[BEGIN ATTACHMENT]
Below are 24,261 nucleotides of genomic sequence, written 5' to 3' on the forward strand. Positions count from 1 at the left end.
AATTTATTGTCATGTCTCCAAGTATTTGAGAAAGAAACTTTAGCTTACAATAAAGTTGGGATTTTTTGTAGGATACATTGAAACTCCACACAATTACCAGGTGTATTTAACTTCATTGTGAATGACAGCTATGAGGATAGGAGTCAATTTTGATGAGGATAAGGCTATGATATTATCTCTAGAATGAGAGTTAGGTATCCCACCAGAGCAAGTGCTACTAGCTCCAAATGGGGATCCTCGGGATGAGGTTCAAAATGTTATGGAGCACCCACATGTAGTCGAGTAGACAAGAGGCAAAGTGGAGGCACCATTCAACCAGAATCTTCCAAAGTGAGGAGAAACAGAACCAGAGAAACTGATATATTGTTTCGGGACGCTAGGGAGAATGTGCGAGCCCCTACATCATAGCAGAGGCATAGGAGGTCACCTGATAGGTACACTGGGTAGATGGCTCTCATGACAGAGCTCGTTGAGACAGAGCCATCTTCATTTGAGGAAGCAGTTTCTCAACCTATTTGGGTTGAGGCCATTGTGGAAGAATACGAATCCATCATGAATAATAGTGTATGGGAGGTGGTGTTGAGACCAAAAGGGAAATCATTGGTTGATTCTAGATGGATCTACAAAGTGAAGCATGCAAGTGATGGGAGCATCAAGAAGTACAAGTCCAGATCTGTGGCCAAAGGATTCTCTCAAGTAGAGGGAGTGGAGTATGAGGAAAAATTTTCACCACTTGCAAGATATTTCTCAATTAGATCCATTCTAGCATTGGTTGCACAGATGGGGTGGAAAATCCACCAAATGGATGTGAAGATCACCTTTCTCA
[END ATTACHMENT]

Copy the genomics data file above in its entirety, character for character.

Below are 24,261 nucleotides of genomic sequence, written 5' to 3' on the forward strand. Positions count from 1 at the left end.
AATTTATTGTCATGTCTCCAAGTATTTGAGAAAGAAACTTTAGCTTACAATAAAGTTGGGATTTTTTGTAGGATACATTGAAACTCCACACAATTACCAGGTGTATTTAACTTCATTGTGAATGACAGCTATGAGGATAGGAGTCAATTTTGATGAGGATAAGGCTATGATATTATCTCTAGAATGAGAGTTAGGTATCCCACCAGAGCAAGTGCTACTAGCTCCAAATGGGGATCCTCGGGATGAGGTTCAAAATGTTATGGAGCACCCACATGTAGTCGAGTAGACAAGAGGCAAAGTGGAGGCACCATTCAACCAGAATCTTCCAAAGTGAGGAGAAACAGAACCAGAGAAACTGATATATTGTTTCGGGACGCTAGGGAGAATGTGCGAGCCCCTACATCATAGCAGAGGCATAGGAGGTCACCTGATAGGTACACTGGGTAGATGGCTCTCATGACAGAGCTCGTTGAGACAGAGCCATCTTCATTTGAGGAAGCAGTTTCTCAACCTATTTGGGTTGAGGCCATTGTGGAAGAATACGAATCCATCATGAATAATAGTGTATGGGAGGTGGTGTTGAGACCAAAAGGGAAATCATTGGTTGATTCTAGATGGATCTACAAAGTGAAGCATGCAAGTGATGGGAGCATCAAGAAGTACAAGTCCAGATCTGTGGCCAAAGGATTCTCTCAAGTAGAGGGAGTGGAGTATGAGGAAAAATTTTCACCACTTGCAAGATATTTCTCAATTAGATCCATTCTAGCATTGGTTGCACAGATGGGGTGGAAAATCCACCAAATGGATGTGAAGATCACCTTTCTCA